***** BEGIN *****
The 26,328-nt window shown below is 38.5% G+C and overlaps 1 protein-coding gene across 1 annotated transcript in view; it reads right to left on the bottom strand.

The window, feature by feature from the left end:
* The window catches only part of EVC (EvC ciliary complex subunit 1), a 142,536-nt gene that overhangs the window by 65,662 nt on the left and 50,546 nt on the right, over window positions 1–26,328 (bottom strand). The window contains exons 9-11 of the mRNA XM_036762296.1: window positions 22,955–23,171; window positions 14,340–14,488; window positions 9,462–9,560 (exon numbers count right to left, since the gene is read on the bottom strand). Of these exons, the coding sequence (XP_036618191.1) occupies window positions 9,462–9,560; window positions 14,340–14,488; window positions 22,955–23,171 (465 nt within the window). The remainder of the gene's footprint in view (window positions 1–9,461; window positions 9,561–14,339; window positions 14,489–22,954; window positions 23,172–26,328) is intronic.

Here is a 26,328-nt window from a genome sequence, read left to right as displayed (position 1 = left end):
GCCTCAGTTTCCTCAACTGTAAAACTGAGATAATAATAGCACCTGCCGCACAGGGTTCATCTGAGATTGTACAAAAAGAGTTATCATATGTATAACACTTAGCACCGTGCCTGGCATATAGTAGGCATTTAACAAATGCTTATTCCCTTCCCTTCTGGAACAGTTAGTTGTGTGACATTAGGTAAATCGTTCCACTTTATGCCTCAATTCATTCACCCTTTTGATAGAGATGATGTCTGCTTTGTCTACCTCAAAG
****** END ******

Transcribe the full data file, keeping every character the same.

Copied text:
The 26,328-nt window shown below is 38.5% G+C and overlaps 1 protein-coding gene across 1 annotated transcript in view; it reads right to left on the bottom strand.

The window, feature by feature from the left end:
* The window catches only part of EVC (EvC ciliary complex subunit 1), a 142,536-nt gene that overhangs the window by 65,662 nt on the left and 50,546 nt on the right, over window positions 1–26,328 (bottom strand). The window contains exons 9-11 of the mRNA XM_036762296.1: window positions 22,955–23,171; window positions 14,340–14,488; window positions 9,462–9,560 (exon numbers count right to left, since the gene is read on the bottom strand). Of these exons, the coding sequence (XP_036618191.1) occupies window positions 9,462–9,560; window positions 14,340–14,488; window positions 22,955–23,171 (465 nt within the window). The remainder of the gene's footprint in view (window positions 1–9,461; window positions 9,561–14,339; window positions 14,489–22,954; window positions 23,172–26,328) is intronic.

Here is a 26,328-nt window from a genome sequence, read left to right as displayed (position 1 = left end):
GCCTCAGTTTCCTCAACTGTAAAACTGAGATAATAATAGCACCTGCCGCACAGGGTTCATCTGAGATTGTACAAAAAGAGTTATCATATGTATAACACTTAGCACCGTGCCTGGCATATAGTAGGCATTTAACAAATGCTTATTCCCTTCCCTTCTGGAACAGTTAGTTGTGTGACATTAGGTAAATCGTTCCACTTTATGCCTCAATTCATTCACCCTTTTGATAGAGATGATGTCTGCTTTGTCTACCTCAAAG